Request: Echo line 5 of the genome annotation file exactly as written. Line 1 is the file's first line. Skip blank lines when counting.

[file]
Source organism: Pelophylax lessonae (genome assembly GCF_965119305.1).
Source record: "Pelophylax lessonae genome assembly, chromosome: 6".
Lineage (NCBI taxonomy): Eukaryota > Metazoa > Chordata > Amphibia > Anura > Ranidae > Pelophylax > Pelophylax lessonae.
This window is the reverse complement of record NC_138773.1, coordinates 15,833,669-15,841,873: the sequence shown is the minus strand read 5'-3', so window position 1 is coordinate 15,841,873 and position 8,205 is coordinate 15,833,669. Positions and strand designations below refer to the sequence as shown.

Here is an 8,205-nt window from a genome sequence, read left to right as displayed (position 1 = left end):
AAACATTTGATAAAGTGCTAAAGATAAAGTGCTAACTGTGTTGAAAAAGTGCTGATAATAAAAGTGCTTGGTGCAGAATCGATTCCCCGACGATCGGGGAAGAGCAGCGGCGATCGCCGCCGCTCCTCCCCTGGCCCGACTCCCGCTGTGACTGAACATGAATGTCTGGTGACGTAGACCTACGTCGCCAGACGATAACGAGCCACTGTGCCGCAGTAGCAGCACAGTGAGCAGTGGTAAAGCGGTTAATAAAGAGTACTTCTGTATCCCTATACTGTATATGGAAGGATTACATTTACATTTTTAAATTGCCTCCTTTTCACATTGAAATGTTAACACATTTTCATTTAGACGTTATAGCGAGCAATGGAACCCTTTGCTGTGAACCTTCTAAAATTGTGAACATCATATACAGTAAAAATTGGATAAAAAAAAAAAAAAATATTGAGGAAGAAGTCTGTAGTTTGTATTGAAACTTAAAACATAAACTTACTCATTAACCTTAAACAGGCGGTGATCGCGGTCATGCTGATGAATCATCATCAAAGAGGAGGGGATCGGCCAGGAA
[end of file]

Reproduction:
Here is an 8,205-nt window from a genome sequence, read left to right as displayed (position 1 = left end):